In the midst of Atlanta's decimated fine-dining terrain, Bacchanalia, sturdy in its converted Westside meatpacking plant, rules as monarch. Chefs-owners Anne Quatrano and Clifford Harrison safeguarded its survival by connecting to a broader audience than did lofty, defunct sovereigns like Seeger's and the Dining Room at the Ritz-Carlton, Buckhead. Locals embrace the restaurant as Atlanta's premier special-occasion destination, but it also acts as a gracious ambassador for the city. The five-course prix fixe menu—a celebration of the seasonal and a local reinterpretation of the American culinary revolution ignited in California—makes a knockout first impression. Go classic with foie gras au torchon styled with peach, honey, and brioche (paired with a Sauternes, natch), then move into gutsier territory with a salad such as Flat Creek Lodge's nutty Georgia Red cheese tangled among pole beans, hazelnuts, flecks of country ham, and pickled shallots.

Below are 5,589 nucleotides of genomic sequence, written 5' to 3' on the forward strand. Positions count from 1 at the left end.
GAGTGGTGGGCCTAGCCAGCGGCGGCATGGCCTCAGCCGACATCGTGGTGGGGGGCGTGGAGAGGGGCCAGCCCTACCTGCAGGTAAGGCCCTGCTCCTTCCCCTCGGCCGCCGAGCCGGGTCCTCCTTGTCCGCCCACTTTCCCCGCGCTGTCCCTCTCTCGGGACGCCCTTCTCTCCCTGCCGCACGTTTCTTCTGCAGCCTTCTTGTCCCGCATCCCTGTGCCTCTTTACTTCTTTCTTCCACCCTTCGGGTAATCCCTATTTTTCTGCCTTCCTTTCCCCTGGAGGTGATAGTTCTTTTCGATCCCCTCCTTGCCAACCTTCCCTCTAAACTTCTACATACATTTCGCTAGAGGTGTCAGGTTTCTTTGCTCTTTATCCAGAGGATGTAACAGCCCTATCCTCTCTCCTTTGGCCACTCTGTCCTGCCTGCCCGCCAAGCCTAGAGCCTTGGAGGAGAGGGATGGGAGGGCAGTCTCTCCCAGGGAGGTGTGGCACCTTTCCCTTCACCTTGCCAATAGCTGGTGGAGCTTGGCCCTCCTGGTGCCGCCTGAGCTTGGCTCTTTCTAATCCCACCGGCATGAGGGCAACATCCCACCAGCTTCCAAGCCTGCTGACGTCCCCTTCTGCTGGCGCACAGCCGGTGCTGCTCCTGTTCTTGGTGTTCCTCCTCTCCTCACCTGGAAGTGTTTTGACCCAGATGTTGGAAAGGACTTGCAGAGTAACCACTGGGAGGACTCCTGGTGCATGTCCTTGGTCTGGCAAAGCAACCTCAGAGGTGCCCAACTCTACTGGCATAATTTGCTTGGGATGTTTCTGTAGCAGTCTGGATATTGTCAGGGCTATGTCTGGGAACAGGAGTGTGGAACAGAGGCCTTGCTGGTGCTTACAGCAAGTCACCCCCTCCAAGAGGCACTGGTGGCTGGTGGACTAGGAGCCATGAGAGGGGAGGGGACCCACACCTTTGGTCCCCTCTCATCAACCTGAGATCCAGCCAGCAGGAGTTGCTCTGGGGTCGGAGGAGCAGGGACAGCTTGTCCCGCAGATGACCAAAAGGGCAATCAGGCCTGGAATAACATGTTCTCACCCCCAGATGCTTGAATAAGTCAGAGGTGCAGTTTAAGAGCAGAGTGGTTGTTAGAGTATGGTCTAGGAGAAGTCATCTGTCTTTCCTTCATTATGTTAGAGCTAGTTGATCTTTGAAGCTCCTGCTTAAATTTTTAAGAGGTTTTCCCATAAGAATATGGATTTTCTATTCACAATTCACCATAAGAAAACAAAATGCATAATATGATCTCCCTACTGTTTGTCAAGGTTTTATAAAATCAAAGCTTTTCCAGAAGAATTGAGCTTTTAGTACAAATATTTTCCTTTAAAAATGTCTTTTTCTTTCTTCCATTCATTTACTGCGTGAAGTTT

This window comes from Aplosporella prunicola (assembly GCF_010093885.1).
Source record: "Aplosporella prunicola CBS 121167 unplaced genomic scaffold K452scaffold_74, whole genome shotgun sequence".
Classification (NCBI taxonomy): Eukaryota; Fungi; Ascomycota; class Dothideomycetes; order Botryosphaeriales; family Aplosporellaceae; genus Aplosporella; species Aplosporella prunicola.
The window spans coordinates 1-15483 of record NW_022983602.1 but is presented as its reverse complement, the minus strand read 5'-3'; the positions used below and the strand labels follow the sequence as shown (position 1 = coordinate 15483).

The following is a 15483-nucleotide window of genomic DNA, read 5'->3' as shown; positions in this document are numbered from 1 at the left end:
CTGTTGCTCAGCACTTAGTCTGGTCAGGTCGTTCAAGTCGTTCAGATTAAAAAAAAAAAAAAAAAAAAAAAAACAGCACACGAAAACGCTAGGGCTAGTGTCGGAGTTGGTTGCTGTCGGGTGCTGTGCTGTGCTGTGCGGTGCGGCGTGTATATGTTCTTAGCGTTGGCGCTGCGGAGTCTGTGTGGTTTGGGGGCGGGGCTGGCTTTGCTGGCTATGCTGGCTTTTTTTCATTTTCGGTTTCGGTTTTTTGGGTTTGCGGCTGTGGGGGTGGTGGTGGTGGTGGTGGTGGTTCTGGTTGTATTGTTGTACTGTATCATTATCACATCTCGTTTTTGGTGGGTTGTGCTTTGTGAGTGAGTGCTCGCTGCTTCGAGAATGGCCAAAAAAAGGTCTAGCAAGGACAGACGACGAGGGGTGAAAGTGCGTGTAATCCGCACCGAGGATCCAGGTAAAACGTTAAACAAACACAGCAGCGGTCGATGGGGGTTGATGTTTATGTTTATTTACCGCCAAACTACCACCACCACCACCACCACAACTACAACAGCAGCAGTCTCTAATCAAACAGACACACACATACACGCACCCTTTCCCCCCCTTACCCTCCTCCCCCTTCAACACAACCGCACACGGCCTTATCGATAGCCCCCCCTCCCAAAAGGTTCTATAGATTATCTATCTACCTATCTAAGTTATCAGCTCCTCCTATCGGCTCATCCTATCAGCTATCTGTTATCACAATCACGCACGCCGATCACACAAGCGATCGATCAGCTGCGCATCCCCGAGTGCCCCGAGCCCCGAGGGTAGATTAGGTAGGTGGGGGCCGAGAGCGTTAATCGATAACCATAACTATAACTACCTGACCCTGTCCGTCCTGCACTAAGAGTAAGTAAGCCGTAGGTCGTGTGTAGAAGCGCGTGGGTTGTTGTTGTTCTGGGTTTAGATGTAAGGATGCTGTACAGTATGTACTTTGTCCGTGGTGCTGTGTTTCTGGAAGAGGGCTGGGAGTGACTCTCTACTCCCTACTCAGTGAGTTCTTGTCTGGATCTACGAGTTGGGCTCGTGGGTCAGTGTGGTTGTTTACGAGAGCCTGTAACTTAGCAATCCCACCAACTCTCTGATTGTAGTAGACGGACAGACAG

Best of Atlanta 2013
How does the Westside's crown jewel remain at the top year after year? Extraordinary hospitality, for starters. Service is balletic, yet the staff never comes off as too starchy or aloof. And no restaurant in town delivers fine-dining dazzle like Bacchanalia. In 2011, chef-owners Anne Quatrano and Clifford Harrison and their executive chef David “Andy” Carson decided to switch the prix fixe format from four courses to five. Doing so added a third savory dish before a cheese plate and dessert, spurring the kitchen to more intricate creations. One recent highlight: a slice of rosy, steaky magret duck hat sidled up to a grain pilaf shot through with duck confit. Chestnut puree and artful dribbles of sour cherry just added depth and contrast. Like the whole meal, it was heady without being fussy. Bonus points for the expanded, meticulous wine list, and, as always the glorious cheese cart.